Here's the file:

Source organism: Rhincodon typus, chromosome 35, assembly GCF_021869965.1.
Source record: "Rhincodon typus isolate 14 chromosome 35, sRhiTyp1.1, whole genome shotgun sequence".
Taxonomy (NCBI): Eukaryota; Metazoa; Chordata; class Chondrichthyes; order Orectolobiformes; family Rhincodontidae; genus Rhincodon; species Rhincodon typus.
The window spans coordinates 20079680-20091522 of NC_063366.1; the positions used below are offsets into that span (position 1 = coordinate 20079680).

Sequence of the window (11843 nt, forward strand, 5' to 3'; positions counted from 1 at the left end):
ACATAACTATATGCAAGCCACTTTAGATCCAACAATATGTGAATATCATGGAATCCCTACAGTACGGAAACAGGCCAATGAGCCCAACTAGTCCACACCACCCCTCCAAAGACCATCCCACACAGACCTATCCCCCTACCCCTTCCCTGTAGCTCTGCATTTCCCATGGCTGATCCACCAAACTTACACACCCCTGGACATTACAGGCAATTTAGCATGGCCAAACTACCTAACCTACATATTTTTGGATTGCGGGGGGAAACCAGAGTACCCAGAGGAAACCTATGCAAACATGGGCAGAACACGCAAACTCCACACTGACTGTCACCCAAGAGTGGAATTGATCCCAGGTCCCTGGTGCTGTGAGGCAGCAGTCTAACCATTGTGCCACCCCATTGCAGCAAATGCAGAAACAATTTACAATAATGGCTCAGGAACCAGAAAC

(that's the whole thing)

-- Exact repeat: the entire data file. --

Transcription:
Source organism: Rhincodon typus, chromosome 35, assembly GCF_021869965.1.
Source record: "Rhincodon typus isolate 14 chromosome 35, sRhiTyp1.1, whole genome shotgun sequence".
Taxonomy (NCBI): Eukaryota; Metazoa; Chordata; class Chondrichthyes; order Orectolobiformes; family Rhincodontidae; genus Rhincodon; species Rhincodon typus.
The window spans coordinates 20079680-20091522 of NC_063366.1; the positions used below are offsets into that span (position 1 = coordinate 20079680).

Sequence of the window (11843 nt, forward strand, 5' to 3'; positions counted from 1 at the left end):
ACATAACTATATGCAAGCCACTTTAGATCCAACAATATGTGAATATCATGGAATCCCTACAGTACGGAAACAGGCCAATGAGCCCAACTAGTCCACACCACCCCTCCAAAGACCATCCCACACAGACCTATCCCCCTACCCCTTCCCTGTAGCTCTGCATTTCCCATGGCTGATCCACCAAACTTACACACCCCTGGACATTACAGGCAATTTAGCATGGCCAAACTACCTAACCTACATATTTTTGGATTGCGGGGGGAAACCAGAGTACCCAGAGGAAACCTATGCAAACATGGGCAGAACACGCAAACTCCACACTGACTGTCACCCAAGAGTGGAATTGATCCCAGGTCCCTGGTGCTGTGAGGCAGCAGTCTAACCATTGTGCCACCCCATTGCAGCAAATGCAGAAACAATTTACAATAATGGCTCAGGAACCAGAAAC